Our Top Tips to Protect Your Feet If You Have Diabetes
From inspecting your feet daily for sores to keeping your skin dry, proper foot health is crucial when you have diabetes. Today Dr. Stuart Snyder and Dr. Sara Sharma of Maple Springs Foot Center, LLC are sharing their top tips to decrease your risk of infection while protecting your feet.
What Effect Does Diabetes Have on Your Feet and Legs?
If you're living with diabetes, you may have to deal with problems with your feet at some point. Diabetes places patients at higher risk for blisters, corns, bunions, calluses, and ulcers. The high blood sugar that accompanies diabetes can transform these minor injuries into incapacitating infections.
There are several steps to help keep your feet in good shape; following are some top tips to follow.
Inspect Your Feet Daily: Nerve damage is a side effect of diabetes that makes it difficult to feel when you have cracks or sores. Diabetic patients should look for any changes in color, dry, cracked skin or sores.
Don't Use Your Feet to Test Hot Water: When people with diabetes have nerve damage or neuropathy, it’s often challenging to determine if bath water is too hot. Use your elbow to check the temperature prior to entering the tub or shower.
Help Your Feet With Socks and Footwear That Are Diabetes-Friendly: Look for shoes that are deeper in the toe box, have good coverage of both top and bottom, and don’t have inside seams that can irritate your foot. Also, choose socks that don’t have seams, and are made from cotton or another moisture-wicking material.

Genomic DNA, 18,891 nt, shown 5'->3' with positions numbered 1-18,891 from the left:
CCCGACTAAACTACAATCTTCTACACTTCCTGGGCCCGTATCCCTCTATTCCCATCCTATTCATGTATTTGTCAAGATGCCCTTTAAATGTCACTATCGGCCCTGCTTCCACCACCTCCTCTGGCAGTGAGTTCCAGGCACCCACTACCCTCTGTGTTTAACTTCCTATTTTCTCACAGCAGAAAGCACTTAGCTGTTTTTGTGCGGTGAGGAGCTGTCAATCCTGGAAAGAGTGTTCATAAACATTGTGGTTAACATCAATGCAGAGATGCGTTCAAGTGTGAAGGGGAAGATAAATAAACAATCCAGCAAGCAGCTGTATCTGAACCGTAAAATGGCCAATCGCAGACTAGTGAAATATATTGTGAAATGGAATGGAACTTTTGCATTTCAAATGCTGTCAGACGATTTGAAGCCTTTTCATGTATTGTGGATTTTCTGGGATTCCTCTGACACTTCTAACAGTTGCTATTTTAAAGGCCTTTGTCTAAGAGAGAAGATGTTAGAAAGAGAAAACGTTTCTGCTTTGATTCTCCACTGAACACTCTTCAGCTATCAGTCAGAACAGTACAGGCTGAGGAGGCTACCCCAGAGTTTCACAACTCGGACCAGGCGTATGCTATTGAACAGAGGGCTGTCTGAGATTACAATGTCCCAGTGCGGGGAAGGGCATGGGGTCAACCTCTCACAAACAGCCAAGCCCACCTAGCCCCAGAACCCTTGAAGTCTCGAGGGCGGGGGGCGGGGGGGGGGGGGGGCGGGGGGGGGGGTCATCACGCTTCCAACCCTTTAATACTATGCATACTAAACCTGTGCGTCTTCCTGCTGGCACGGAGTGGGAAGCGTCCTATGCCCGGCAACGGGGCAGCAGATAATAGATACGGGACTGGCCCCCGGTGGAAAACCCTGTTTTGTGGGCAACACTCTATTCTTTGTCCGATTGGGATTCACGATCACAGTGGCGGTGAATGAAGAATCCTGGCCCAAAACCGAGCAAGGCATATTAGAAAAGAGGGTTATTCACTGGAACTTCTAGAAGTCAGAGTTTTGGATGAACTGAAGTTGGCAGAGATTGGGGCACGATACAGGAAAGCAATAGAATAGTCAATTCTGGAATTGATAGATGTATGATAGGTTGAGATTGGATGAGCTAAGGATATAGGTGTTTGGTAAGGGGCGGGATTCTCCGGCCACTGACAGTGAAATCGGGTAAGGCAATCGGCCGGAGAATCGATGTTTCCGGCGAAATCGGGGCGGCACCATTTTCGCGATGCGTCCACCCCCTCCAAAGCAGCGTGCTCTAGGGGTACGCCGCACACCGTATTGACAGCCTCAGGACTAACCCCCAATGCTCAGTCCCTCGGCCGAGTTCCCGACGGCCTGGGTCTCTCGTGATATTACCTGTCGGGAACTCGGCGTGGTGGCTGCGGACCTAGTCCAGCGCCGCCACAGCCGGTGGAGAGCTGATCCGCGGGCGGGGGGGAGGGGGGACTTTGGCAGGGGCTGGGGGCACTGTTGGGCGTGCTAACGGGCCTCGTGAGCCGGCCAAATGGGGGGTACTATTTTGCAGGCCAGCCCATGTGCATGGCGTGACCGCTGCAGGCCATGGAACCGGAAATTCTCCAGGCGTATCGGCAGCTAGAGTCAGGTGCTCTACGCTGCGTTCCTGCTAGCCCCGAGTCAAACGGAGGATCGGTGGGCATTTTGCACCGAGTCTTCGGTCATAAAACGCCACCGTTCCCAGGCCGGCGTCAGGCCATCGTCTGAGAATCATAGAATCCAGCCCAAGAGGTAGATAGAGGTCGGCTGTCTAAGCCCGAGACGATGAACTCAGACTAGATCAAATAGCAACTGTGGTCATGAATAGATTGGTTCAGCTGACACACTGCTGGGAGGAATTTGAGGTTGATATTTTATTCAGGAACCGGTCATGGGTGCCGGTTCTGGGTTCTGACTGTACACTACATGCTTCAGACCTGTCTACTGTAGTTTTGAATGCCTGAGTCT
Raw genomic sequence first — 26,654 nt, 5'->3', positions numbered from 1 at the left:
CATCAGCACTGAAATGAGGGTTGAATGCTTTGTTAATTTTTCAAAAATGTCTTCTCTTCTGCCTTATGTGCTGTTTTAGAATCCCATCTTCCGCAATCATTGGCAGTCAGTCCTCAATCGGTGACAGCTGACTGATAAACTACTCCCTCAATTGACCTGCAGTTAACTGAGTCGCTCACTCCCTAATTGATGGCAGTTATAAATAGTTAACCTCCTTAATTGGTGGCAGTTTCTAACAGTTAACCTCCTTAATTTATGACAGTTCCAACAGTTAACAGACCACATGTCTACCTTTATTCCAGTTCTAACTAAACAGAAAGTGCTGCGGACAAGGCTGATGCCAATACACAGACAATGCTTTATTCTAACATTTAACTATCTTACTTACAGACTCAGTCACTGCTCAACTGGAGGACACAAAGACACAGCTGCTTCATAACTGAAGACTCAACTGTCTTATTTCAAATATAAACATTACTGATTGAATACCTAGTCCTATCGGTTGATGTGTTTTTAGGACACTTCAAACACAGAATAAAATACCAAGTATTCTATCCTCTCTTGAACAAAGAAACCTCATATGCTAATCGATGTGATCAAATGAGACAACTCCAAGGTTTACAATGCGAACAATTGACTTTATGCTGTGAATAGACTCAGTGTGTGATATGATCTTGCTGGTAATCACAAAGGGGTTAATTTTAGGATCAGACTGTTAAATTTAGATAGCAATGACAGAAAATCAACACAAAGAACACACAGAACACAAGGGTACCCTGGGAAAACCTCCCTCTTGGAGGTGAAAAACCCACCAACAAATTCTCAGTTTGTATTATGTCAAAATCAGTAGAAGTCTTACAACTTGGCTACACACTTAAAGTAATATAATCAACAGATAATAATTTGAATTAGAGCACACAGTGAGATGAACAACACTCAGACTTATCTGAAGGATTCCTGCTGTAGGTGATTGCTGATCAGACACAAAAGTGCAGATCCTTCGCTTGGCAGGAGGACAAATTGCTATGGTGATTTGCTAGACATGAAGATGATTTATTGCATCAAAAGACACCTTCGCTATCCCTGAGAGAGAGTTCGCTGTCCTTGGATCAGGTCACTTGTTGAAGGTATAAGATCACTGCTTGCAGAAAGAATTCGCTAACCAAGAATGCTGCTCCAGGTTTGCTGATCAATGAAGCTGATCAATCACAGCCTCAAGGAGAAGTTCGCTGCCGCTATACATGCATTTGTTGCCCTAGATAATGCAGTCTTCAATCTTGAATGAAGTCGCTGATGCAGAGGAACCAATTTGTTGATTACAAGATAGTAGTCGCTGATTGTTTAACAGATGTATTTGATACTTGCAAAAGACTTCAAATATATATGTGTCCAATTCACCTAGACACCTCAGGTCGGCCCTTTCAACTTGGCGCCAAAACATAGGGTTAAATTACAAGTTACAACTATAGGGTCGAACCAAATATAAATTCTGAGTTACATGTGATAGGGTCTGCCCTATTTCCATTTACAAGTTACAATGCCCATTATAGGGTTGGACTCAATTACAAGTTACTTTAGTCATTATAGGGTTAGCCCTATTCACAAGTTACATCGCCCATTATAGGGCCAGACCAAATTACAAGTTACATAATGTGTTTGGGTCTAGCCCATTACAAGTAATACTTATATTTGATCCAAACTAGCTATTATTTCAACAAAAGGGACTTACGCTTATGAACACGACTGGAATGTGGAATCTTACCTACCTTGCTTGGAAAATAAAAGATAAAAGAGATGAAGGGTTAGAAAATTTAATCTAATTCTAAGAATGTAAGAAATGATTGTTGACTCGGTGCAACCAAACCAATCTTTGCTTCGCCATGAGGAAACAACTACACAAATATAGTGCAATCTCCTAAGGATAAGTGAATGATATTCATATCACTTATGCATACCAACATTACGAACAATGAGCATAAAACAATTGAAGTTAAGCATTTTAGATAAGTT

Don’t Go Barefoot: Even when inside, walking around when not wearing shoes puts your feet at risk. If you suffer from neuropathy, you might not see these damages until they have already become infected, so it’s best to always wear footwear even when you’re in the house.
Keep Your Feet Dry: Drying your feet should be a part of your daily hygiene. The space between your toes is airtight, and when skin gets damp and breaks down, it can lead to infection. Avoid this by drying your feet thoroughly after you’ve washed them and remove wet shoes and socks immediately.
See a Podiatrist Regularly: When putting together a team to handle your diabetes, consider incorporating a podiatrist instead of going to the drugstore for an over-the-counter product for feet that can irritate your skin and can increase your risk of infection.
Stabilize Feet With Orthotics: Orthotic footwear is a great investment in comfort and protection. Visit your podiatrist for advice – he/she may recommend these shoes if you have an ulcer or sore that isn’t healing properly.
If you’re diabetic and are concerned about the condition of your feet, it’s important to contact the offices of Dr. Stuart Snyder and Dr. Sara Sharma of Maple Springs Foot Center, LLC today. You can call us at (301) 762-3338 to schedule an appointment or book it online.